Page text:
Why I de­cided to ap­ply for FRENCH CIT­I­ZEN­SHIP

French Property News - - Real Life -

There’s a lot of talk at the mo­ment about Brits liv­ing in France ap­ply­ing for French cit­i­zen­ship so I was in­ter­ested to read about Bri­tish au­thor Charles Ti­money’s ex­pe­ri­ence. Those of you fa­mil­iar with French bu­reau­cracy won’t be sur­prised that it in­volves a lot of pa­per­work and queu­ing!

from time to time (for ex­am­ple, ev­ery three or four years) by a spe­cial­ist com­pany who will dis­pose of it.

By con­trast, a cesspit is es­sen­tially a tank that does not have an out­let; it will fill up as time goes by and must be emp­tied on a reg­u­lar ba­sis (per­haps once ev­ery three months de­pend­ing on its size). Cesspits are no longer al­lowed in France.

The water run­ning out of a sep­tic tank is not pure. The sep­tic tank might be re­garded as pro­vid­ing only ‘pre-treat­ment’; the water has to run through a net­work of per­fo­rated pipe drains so that it can be al­lowed to per­co­late into the sub­soil. Some kinds of sub­soil are more por­ous than others (sand, for ex­am­ple, be­ing more por­ous than clay) and it is this de­gree of poros­ity that dic­tates the to­tal length of per­fo­rated pipe drains that need to be pro­vided.

If you are in­stalling a new sys­tem, a poros­ity test has to be car­ried out and, in France at least, this has to be done by an ap­proved per­son, not any old Tom, Dick or Harpic. In many cases, where the de­gree of poros­ity is very low, such as in the case of a clay sub­soil, a sand fil­ter bed has to be pro­vided. This in­volves ex­ca­vat­ing a large area and fill­ing it with sand to ac­com­mo­date the re­quired length of per­fo­rated pipes. It can be ex­pen­sive or, in the case of a prop­erty with in­suf­fi­cient land, im­pos­si­ble to achieve. If you do have enough land, an al­ter­na­tive that might be worth in­ves­ti­gat­ing is a reed bed, ef­fec­tively a pond filled with cer­tain types of reed, for the sep­tic tank to drain into.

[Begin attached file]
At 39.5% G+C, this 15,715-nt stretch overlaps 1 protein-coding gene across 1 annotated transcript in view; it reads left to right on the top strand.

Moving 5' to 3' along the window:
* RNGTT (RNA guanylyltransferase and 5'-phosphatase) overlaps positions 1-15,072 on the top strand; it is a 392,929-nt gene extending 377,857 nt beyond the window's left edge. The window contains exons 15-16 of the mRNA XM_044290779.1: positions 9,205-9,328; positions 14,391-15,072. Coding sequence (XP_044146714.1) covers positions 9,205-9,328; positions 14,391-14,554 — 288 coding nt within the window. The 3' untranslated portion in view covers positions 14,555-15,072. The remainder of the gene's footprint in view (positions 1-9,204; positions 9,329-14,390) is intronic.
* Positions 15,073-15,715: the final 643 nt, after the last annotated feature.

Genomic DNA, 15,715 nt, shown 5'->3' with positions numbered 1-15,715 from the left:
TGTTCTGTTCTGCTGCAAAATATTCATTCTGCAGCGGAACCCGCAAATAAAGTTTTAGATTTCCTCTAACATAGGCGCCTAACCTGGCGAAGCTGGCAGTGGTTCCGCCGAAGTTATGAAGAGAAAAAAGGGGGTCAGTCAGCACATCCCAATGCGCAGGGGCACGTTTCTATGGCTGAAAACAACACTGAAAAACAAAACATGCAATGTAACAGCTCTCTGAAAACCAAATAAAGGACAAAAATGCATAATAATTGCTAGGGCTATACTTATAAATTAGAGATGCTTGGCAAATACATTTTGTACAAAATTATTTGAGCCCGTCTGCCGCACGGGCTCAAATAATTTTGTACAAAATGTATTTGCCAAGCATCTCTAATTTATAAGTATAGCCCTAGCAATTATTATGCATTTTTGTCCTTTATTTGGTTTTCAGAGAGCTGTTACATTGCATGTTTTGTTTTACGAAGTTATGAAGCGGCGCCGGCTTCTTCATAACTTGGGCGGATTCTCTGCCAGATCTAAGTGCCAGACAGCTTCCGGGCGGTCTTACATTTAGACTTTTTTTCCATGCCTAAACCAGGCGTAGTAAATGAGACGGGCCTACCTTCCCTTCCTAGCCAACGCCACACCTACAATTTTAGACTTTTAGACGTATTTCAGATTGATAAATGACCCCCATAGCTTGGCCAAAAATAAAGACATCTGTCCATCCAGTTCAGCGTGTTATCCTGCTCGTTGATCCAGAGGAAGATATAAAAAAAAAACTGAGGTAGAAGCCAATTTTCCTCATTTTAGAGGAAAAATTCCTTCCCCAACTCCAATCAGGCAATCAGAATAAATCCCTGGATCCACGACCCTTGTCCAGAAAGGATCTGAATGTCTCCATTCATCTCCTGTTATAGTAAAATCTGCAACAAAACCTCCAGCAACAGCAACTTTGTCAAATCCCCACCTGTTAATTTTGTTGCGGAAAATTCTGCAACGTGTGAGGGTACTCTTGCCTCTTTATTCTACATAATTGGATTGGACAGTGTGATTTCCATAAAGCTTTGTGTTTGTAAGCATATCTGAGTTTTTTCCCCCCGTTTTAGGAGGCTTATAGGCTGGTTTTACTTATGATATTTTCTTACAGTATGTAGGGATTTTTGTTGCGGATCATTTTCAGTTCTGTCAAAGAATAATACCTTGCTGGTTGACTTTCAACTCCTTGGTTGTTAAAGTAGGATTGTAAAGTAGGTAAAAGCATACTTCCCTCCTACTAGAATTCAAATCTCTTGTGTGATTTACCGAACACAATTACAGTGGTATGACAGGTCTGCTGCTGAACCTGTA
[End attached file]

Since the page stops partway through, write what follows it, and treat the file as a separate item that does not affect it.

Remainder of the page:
As for the sep­tic tank it­self, the rule of thumb is that you need a sep­tic tank with a ca­pac­ity of 1,000 litres (one cu­bic me­tre) for each bed­room in the prop­erty. In other words, a stan­dard sep­tic tank with a ca­pac­ity of 3,000 litres would be suf­fi­cient for a three­bed­room prop­erty.

Big­ger not al­ways bet­ter An al­ter­na­tive to a sep­tic tank, now ap­proved for use in France, is a‘ mini sta­tion d’épu­ra­tion’, which is es­sen­tially a minia­ture sewage works. It is a pre­fab­ri­cated unit about the same size as a sep­tic tank and the in­stal­la­tion cost is about the same. Units of this kind are ex­tremely ef­fi­cient to the ex­tent that the water run­ning out does not have to be run through an un­der­ground net­work of per­fo­rated pipe drains ( épandage) but in­stead can be dis­charged di­rect to a ditch or nearby wa­ter­course. Or you could, if you wish, in­stall a sup­ple­men­tary un­der­ground tank and use the out­let water on the gar­den.

A mini sta­tion d’épu­ra­tion has an elec­tri­cally op­er­ated air dif­fuser that bub­bles air up through the ef­flu­ent and there­fore re­quires a con­stant sup­ply of elec­tric­ity (the con­sump­tion of the elec­tric pump is quite low). How­ever, this kind of fa­cil­ity is suit­able only for prop­er­ties that are oc­cu­pied con­tin­u­ously, not for prop­er­ties that are oc­cu­pied for only a few weeks each year.